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Real-estate board, RBC data for Montreal resales don't line up

Real-estate board, RBC data for Montreal resales don't line up

Montreal area resales rose for the ninth consecutive month in February, the city&#8217;s real estate board said Wednesday.

Montreal area resales rose for the ninth consecutive month in February, the city’s real estate board said Wednesday.

Photograph by: Marcos Townsend, Gazette file photo

MONTREAL - You can’t blame a Montreal homeowner for being puzzled by some of the contradictory real-estate trends the media were reporting Wednesday morning.

According to an RBC report, the Montreal-area housing market had “shown signs of softening” during the last three months of 2011, with resales dropping 2.4 per cent.

Yet only hours later, headlines blared that Montreal-area resales were up nine per cent in February, year over year, for the ninth consecutive monthly increase.

In fact, the Greater Montreal Real Estate Board said resales had actually accelerated at the end of last year, rising 6.9 per cent between the third and fourth quarters.

The contrasting depictions of Montreal’s real estate market – eventually traced to an error in the way RBC had seasonally adjusted its numbers – was later resolved with a mea culpa from the bank and an important revision: Montreal’s apparently “softening” real-estate market was now one that had maintained “strong momentum.”

While this particular case may be one of human error, examples of contrasting headlines based on monthly housing starts, building permits, resale reports from real-estate boards and major brokerages, plus market outlooks can baffle average homeowners and investors, observers say.

As a real estate reporter, I cringe at the beginning of each month in preparation for the predictable onslaught of reports and the inevitable challenge of explaining to readers why one 25-per-cent drop in housing starts doesn’t mean the market is going to tank.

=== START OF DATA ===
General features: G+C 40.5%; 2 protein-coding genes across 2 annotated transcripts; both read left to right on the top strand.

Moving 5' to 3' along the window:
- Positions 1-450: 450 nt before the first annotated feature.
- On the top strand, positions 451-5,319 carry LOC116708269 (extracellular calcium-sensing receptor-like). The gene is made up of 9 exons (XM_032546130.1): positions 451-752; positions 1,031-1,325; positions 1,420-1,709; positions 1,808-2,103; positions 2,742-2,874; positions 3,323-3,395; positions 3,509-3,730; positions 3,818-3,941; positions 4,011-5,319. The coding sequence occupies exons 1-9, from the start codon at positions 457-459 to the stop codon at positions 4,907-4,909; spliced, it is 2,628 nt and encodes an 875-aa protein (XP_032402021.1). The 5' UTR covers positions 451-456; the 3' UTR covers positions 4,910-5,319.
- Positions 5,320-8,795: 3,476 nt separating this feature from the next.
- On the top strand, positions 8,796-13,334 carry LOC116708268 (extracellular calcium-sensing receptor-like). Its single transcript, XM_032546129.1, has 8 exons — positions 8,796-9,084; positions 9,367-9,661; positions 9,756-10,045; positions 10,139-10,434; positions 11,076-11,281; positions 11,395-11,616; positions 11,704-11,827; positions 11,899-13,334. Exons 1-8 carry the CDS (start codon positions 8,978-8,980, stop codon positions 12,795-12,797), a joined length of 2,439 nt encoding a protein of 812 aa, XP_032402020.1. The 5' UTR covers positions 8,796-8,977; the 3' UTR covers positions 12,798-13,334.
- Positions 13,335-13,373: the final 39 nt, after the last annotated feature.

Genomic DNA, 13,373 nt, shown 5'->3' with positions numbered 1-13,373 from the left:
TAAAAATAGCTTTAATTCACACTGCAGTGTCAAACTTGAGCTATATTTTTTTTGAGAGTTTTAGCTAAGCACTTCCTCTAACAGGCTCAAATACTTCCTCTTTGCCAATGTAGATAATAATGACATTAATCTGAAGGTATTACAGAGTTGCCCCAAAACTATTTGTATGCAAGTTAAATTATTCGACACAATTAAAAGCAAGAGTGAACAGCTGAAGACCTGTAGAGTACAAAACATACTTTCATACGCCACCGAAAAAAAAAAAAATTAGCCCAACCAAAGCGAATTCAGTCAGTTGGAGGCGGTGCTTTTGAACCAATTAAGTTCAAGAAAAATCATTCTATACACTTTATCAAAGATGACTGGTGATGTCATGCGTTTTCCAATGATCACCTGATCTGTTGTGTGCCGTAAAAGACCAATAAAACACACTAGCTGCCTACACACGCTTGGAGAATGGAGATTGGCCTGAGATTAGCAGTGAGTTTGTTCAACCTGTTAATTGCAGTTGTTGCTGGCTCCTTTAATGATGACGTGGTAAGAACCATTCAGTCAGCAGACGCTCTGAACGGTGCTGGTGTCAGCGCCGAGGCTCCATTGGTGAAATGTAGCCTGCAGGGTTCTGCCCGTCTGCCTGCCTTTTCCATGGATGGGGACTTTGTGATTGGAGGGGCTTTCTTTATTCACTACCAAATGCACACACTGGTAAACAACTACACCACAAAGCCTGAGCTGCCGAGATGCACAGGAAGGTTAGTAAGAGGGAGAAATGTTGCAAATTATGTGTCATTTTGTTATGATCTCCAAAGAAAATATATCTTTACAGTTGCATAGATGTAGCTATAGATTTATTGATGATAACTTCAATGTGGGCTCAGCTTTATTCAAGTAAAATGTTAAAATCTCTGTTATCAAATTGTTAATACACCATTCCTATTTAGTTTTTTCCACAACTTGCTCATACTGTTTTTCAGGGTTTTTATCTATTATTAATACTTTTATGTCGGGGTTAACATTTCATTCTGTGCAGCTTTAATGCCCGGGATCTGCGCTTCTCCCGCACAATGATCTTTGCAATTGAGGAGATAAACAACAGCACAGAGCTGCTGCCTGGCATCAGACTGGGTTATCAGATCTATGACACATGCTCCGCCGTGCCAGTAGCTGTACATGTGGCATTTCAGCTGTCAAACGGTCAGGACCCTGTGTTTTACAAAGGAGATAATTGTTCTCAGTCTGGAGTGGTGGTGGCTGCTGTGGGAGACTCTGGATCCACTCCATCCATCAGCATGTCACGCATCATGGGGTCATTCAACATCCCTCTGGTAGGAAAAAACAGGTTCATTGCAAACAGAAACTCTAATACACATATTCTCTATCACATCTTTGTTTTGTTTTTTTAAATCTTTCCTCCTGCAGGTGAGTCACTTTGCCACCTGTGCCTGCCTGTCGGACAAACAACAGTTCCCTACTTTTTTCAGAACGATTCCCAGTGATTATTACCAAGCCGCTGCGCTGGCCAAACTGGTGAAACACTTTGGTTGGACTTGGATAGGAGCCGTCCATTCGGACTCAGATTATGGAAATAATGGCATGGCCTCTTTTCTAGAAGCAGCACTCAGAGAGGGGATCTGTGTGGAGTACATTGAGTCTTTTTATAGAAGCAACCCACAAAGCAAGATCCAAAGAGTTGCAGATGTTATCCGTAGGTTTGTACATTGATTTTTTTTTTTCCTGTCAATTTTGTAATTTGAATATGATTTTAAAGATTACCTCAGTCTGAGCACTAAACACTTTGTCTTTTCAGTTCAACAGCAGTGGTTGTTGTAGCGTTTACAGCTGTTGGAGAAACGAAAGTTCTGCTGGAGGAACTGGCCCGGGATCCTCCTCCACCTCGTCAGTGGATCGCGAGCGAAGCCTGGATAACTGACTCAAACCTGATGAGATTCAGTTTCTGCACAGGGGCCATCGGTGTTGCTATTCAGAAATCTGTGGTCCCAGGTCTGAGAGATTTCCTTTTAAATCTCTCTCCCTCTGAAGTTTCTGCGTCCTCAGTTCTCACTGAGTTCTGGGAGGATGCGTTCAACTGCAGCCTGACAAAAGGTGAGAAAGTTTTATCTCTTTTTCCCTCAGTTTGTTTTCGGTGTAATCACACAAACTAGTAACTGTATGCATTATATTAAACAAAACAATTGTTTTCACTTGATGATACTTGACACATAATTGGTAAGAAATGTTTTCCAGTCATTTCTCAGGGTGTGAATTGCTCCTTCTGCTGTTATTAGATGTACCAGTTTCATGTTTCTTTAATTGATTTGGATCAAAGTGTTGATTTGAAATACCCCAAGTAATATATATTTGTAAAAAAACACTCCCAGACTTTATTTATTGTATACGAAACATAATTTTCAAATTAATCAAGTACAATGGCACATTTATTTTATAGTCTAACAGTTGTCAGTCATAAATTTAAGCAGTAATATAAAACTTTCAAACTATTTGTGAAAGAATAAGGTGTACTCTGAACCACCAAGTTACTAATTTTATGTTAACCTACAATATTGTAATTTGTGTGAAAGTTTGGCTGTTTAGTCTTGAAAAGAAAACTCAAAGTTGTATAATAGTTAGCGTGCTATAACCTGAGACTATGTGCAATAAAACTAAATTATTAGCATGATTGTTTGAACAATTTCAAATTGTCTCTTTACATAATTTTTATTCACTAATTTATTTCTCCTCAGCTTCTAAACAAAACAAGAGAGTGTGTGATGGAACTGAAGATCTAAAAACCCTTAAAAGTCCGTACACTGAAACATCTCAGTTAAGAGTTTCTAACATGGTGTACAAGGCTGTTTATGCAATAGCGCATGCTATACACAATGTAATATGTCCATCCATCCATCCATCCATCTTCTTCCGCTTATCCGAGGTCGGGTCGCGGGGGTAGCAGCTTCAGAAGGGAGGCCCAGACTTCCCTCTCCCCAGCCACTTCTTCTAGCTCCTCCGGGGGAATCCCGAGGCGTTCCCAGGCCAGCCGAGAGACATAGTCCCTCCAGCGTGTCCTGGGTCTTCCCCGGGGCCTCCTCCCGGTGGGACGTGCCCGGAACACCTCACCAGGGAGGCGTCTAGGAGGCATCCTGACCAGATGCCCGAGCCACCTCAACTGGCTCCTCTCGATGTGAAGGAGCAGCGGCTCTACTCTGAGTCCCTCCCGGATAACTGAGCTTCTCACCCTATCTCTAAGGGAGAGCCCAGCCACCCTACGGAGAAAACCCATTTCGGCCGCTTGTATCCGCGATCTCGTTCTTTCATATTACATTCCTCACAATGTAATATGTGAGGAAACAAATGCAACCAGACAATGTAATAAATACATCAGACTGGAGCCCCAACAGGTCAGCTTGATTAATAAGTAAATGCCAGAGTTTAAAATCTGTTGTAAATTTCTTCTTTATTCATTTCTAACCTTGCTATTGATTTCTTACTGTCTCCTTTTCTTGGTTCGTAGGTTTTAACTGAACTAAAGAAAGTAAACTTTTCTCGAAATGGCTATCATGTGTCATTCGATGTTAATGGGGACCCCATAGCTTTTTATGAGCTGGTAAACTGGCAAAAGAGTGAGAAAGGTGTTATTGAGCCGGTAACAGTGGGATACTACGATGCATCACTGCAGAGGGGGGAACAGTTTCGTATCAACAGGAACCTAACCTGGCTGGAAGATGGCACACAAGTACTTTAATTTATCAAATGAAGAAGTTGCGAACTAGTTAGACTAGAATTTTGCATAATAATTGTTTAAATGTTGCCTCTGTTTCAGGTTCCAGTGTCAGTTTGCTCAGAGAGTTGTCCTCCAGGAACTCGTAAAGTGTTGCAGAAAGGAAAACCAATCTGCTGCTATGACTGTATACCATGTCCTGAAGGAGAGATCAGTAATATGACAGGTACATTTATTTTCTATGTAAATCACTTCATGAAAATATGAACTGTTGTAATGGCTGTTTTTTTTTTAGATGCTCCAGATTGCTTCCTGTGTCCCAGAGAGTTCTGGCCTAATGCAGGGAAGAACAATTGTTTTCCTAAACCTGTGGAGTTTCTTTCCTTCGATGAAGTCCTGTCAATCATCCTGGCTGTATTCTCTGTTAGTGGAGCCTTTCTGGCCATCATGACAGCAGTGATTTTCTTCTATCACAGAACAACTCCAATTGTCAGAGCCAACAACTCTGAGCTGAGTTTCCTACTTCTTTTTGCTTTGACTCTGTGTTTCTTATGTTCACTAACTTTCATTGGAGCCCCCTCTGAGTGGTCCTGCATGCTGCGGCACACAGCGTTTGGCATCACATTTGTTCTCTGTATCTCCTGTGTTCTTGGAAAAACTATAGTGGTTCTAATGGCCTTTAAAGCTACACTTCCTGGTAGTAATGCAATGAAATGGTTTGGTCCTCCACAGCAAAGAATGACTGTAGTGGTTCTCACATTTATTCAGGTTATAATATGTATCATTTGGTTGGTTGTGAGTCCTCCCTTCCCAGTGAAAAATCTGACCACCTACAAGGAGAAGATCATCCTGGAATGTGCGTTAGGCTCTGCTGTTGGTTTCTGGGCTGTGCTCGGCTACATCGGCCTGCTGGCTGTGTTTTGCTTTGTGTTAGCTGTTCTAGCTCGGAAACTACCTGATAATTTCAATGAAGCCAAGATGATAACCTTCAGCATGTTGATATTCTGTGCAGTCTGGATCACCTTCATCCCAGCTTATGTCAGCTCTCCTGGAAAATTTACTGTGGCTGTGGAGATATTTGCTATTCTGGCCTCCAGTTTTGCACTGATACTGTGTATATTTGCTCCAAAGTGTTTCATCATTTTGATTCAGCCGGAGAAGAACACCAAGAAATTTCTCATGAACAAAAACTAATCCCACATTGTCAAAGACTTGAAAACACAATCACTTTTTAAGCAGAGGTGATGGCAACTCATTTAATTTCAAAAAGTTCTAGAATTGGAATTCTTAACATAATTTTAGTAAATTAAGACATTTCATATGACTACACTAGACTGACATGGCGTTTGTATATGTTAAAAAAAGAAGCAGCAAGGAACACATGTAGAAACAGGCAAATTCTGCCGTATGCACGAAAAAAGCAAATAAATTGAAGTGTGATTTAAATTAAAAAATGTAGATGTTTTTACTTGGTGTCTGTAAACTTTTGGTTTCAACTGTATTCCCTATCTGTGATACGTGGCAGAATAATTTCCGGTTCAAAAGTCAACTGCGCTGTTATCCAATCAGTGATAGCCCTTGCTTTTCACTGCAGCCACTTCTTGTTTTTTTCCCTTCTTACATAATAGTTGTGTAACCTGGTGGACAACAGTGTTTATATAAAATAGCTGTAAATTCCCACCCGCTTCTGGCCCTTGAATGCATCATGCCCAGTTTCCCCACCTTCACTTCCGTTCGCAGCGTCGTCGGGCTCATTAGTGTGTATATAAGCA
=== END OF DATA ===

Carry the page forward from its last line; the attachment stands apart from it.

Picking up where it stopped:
“You have to be really careful,” said John Andrew, a real-estate professor at Queen’s University and director of the Queen’s Real Estate Roundtable. “We can see really dramatic shifts.”

He pointed to the value of building permits, which declined nationally by 12.3 per cent in January – significantly more than what economists were expecting – after a 10.5-per-cent increase in December.

“The decrease was largely the result of lower construction intentions for multi-family dwellings in Ontario,” Statistics Canada said.

Andrew cautioned investors into reading too closely into permits.

Just like many of the announcements Montrealers have heard for residential towers and hotels, these permits don’t necessarily translate into groundbreakings.

“It’s so early in the process and so many of those permits never get acted on,” he said.

Even housing starts, which indicate that a project is going ahead, can be misleading when they are viewed on a monthly basis.

A developer’s decision to break ground on a 1,000-unit project in May instead of June can skew regional figures dramatically.

“I don’t worry about them on a month-to-month basis,” Andrew said.

For 2012, most economists are calling for Canada’s housing market to cool over the next 24 months.

“We expect sales and prices will be relatively flat in the year ahead,” said Adrienne Warren, Scotiabank Senior Economist on Wednesday.

“This cooling-off period is an important step in helping to rebalance housing valuations, allowing fundamentals such as income to catch up to prices.”

Nationally, average home prices rose 4.3 per cent in 2011, but cooled considerably in the final quarter, rising just 1.1 per cent from the previous year, according to data compiled by the Canadian Real Estate Association.

In February, the median price of a single-family home in the Montreal Area rose five per cent to $266,000.

But that’s just one month, and the Greater Montreal Real Estate Board also expects prices to appreciate more softly overall in 2012.

Andrew said he’s waiting to see a few more months of cooling prices nationally before he’ll believe it’s a trend.

“Until I see that for a couple of more months I’m not going to believe it.”

Postmedia News contributed to this report